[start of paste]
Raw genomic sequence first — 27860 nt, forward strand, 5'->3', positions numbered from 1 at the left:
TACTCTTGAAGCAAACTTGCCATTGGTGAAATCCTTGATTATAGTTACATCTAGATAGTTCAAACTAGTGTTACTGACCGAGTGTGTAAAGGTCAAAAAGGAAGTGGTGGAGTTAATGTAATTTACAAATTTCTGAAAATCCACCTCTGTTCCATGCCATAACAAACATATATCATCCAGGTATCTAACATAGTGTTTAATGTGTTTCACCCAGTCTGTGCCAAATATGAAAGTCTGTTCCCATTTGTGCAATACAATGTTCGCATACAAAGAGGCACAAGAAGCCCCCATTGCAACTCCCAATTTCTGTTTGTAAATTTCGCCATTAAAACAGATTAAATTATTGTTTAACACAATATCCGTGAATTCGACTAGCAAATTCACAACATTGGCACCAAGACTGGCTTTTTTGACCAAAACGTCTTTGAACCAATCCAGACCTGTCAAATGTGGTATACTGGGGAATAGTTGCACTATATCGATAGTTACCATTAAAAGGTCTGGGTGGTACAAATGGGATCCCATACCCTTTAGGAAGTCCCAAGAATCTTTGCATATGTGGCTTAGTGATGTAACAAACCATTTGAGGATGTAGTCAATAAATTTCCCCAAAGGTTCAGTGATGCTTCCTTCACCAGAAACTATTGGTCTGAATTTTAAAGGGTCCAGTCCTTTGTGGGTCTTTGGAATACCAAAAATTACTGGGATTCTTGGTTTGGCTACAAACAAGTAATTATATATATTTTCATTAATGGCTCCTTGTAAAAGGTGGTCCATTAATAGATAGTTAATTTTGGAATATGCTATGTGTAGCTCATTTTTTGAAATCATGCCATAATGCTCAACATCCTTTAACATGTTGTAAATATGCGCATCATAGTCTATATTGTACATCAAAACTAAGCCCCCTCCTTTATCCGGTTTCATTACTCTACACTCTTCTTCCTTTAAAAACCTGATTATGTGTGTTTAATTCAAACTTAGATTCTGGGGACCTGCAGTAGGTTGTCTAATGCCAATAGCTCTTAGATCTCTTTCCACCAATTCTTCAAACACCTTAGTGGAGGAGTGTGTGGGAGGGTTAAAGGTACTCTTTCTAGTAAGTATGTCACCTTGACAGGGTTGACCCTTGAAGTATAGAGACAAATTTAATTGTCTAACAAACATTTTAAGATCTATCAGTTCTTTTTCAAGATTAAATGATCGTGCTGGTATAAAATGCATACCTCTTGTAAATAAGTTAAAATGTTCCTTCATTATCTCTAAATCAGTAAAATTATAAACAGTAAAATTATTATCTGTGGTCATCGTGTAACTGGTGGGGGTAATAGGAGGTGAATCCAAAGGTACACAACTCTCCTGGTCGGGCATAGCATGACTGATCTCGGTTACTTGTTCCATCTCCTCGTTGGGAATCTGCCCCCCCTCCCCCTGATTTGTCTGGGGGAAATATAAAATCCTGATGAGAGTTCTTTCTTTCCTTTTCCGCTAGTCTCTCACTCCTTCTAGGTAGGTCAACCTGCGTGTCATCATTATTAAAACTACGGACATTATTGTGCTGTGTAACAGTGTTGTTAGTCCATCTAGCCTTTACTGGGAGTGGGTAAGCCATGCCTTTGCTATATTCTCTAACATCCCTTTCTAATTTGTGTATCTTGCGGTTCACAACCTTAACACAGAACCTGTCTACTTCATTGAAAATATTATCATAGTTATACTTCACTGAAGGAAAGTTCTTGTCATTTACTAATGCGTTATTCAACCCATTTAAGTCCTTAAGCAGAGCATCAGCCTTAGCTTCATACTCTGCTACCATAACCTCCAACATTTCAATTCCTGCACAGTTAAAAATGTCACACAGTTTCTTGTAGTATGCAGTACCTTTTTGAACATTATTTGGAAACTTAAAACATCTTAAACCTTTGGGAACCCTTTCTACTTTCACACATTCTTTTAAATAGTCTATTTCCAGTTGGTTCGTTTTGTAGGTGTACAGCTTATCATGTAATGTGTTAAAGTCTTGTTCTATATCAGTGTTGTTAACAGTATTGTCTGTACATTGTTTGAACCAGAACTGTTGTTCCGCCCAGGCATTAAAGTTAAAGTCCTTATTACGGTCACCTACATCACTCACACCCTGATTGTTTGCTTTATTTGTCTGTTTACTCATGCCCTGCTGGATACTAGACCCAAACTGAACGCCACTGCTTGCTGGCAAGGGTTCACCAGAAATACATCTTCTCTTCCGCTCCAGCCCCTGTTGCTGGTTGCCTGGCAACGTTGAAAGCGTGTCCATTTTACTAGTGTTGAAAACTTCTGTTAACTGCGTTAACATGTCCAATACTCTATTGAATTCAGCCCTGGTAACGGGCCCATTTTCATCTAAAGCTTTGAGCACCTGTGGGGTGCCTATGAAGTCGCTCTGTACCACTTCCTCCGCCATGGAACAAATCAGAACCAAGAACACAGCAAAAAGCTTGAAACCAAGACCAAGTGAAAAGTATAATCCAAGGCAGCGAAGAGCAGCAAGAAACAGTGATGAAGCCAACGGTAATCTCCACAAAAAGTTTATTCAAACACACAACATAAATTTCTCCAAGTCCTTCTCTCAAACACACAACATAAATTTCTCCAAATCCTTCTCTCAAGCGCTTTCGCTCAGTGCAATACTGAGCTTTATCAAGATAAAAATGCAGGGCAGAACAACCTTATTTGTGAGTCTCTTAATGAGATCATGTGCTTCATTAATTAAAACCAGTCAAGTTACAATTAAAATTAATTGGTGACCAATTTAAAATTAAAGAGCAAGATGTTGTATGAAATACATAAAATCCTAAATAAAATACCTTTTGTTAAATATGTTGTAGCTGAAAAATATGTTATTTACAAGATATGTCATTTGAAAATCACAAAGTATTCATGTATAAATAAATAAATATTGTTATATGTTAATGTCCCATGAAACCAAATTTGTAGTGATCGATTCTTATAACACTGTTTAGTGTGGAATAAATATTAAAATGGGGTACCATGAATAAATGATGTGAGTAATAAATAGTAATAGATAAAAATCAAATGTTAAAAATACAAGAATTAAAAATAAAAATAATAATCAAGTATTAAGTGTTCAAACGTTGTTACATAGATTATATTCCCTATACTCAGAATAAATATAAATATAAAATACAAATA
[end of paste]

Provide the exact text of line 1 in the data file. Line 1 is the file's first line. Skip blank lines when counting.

Raw genomic sequence first — 27860 nt, forward strand, 5'->3', positions numbered from 1 at the left: